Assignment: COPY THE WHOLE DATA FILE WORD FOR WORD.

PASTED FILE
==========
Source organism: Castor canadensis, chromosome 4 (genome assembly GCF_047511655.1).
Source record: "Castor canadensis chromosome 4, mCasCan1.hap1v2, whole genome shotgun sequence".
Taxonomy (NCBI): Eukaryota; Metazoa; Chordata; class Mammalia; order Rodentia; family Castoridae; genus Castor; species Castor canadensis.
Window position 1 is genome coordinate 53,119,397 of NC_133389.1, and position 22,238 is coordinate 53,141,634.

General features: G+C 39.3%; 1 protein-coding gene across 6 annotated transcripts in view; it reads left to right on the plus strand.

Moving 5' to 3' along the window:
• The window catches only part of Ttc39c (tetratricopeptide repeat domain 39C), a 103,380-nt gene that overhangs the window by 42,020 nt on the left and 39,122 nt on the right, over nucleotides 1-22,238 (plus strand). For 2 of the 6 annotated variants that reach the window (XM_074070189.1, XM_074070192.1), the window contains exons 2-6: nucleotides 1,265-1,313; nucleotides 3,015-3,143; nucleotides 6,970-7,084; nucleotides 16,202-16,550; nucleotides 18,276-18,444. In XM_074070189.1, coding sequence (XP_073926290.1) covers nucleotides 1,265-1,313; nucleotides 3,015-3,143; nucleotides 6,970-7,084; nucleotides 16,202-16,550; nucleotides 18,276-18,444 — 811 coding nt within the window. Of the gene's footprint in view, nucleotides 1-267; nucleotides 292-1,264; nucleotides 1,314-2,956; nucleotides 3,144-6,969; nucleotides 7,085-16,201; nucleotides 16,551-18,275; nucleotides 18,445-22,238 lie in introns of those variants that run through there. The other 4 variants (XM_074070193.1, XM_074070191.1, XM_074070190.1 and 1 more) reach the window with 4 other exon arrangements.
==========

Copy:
Source organism: Castor canadensis, chromosome 4 (genome assembly GCF_047511655.1).
Source record: "Castor canadensis chromosome 4, mCasCan1.hap1v2, whole genome shotgun sequence".
Taxonomy (NCBI): Eukaryota; Metazoa; Chordata; class Mammalia; order Rodentia; family Castoridae; genus Castor; species Castor canadensis.
Window position 1 is genome coordinate 53,119,397 of NC_133389.1, and position 22,238 is coordinate 53,141,634.

General features: G+C 39.3%; 1 protein-coding gene across 6 annotated transcripts in view; it reads left to right on the plus strand.

Moving 5' to 3' along the window:
• The window catches only part of Ttc39c (tetratricopeptide repeat domain 39C), a 103,380-nt gene that overhangs the window by 42,020 nt on the left and 39,122 nt on the right, over nucleotides 1-22,238 (plus strand). For 2 of the 6 annotated variants that reach the window (XM_074070189.1, XM_074070192.1), the window contains exons 2-6: nucleotides 1,265-1,313; nucleotides 3,015-3,143; nucleotides 6,970-7,084; nucleotides 16,202-16,550; nucleotides 18,276-18,444. In XM_074070189.1, coding sequence (XP_073926290.1) covers nucleotides 1,265-1,313; nucleotides 3,015-3,143; nucleotides 6,970-7,084; nucleotides 16,202-16,550; nucleotides 18,276-18,444 — 811 coding nt within the window. Of the gene's footprint in view, nucleotides 1-267; nucleotides 292-1,264; nucleotides 1,314-2,956; nucleotides 3,144-6,969; nucleotides 7,085-16,201; nucleotides 16,551-18,275; nucleotides 18,445-22,238 lie in introns of those variants that run through there. The other 4 variants (XM_074070193.1, XM_074070191.1, XM_074070190.1 and 1 more) reach the window with 4 other exon arrangements.